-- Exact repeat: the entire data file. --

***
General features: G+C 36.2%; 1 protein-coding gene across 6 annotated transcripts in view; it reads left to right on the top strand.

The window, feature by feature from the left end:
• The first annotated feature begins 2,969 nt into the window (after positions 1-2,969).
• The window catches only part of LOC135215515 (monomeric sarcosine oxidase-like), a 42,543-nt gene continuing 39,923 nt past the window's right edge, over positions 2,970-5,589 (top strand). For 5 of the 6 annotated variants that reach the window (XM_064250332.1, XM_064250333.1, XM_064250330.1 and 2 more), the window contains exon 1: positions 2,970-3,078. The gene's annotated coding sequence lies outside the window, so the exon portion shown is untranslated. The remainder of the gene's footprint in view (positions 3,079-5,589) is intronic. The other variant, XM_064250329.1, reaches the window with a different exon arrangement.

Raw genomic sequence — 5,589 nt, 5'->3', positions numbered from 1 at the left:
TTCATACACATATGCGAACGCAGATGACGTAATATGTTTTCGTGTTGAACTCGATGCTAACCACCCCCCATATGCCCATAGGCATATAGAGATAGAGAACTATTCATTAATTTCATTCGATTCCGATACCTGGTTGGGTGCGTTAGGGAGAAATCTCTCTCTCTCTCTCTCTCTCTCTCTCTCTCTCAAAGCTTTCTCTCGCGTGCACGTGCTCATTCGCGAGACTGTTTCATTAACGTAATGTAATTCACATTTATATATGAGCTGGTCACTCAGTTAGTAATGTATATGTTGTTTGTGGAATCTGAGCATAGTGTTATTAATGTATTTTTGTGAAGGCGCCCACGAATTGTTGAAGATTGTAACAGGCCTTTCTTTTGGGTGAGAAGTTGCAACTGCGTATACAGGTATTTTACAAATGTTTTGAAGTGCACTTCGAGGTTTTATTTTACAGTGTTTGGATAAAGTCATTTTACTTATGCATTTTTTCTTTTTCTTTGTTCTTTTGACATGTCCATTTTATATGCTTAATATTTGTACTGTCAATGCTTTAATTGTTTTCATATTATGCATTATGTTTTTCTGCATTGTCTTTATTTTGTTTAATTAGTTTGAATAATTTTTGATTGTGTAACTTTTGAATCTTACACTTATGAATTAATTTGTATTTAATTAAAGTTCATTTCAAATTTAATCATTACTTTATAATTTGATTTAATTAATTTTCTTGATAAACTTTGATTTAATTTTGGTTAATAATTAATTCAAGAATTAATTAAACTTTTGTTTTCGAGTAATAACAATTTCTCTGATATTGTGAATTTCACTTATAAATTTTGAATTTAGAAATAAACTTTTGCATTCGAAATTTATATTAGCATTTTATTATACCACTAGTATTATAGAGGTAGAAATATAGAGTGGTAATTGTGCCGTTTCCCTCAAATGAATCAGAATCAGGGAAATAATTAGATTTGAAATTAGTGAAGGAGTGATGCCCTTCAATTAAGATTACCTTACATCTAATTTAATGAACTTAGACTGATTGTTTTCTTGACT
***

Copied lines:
General features: G+C 36.2%; 1 protein-coding gene across 6 annotated transcripts in view; it reads left to right on the top strand.

The window, feature by feature from the left end:
• The first annotated feature begins 2,969 nt into the window (after positions 1-2,969).
• The window catches only part of LOC135215515 (monomeric sarcosine oxidase-like), a 42,543-nt gene continuing 39,923 nt past the window's right edge, over positions 2,970-5,589 (top strand). For 5 of the 6 annotated variants that reach the window (XM_064250332.1, XM_064250333.1, XM_064250330.1 and 2 more), the window contains exon 1: positions 2,970-3,078. The gene's annotated coding sequence lies outside the window, so the exon portion shown is untranslated. The remainder of the gene's footprint in view (positions 3,079-5,589) is intronic. The other variant, XM_064250329.1, reaches the window with a different exon arrangement.

Raw genomic sequence — 5,589 nt, 5'->3', positions numbered from 1 at the left:
TTCATACACATATGCGAACGCAGATGACGTAATATGTTTTCGTGTTGAACTCGATGCTAACCACCCCCCATATGCCCATAGGCATATAGAGATAGAGAACTATTCATTAATTTCATTCGATTCCGATACCTGGTTGGGTGCGTTAGGGAGAAATCTCTCTCTCTCTCTCTCTCTCTCTCTCTCTCTCAAAGCTTTCTCTCGCGTGCACGTGCTCATTCGCGAGACTGTTTCATTAACGTAATGTAATTCACATTTATATATGAGCTGGTCACTCAGTTAGTAATGTATATGTTGTTTGTGGAATCTGAGCATAGTGTTATTAATGTATTTTTGTGAAGGCGCCCACGAATTGTTGAAGATTGTAACAGGCCTTTCTTTTGGGTGAGAAGTTGCAACTGCGTATACAGGTATTTTACAAATGTTTTGAAGTGCACTTCGAGGTTTTATTTTACAGTGTTTGGATAAAGTCATTTTACTTATGCATTTTTTCTTTTTCTTTGTTCTTTTGACATGTCCATTTTATATGCTTAATATTTGTACTGTCAATGCTTTAATTGTTTTCATATTATGCATTATGTTTTTCTGCATTGTCTTTATTTTGTTTAATTAGTTTGAATAATTTTTGATTGTGTAACTTTTGAATCTTACACTTATGAATTAATTTGTATTTAATTAAAGTTCATTTCAAATTTAATCATTACTTTATAATTTGATTTAATTAATTTTCTTGATAAACTTTGATTTAATTTTGGTTAATAATTAATTCAAGAATTAATTAAACTTTTGTTTTCGAGTAATAACAATTTCTCTGATATTGTGAATTTCACTTATAAATTTTGAATTTAGAAATAAACTTTTGCATTCGAAATTTATATTAGCATTTTATTATACCACTAGTATTATAGAGGTAGAAATATAGAGTGGTAATTGTGCCGTTTCCCTCAAATGAATCAGAATCAGGGAAATAATTAGATTTGAAATTAGTGAAGGAGTGATGCCCTTCAATTAAGATTACCTTACATCTAATTTAATGAACTTAGACTGATTGTTTTCTTGACT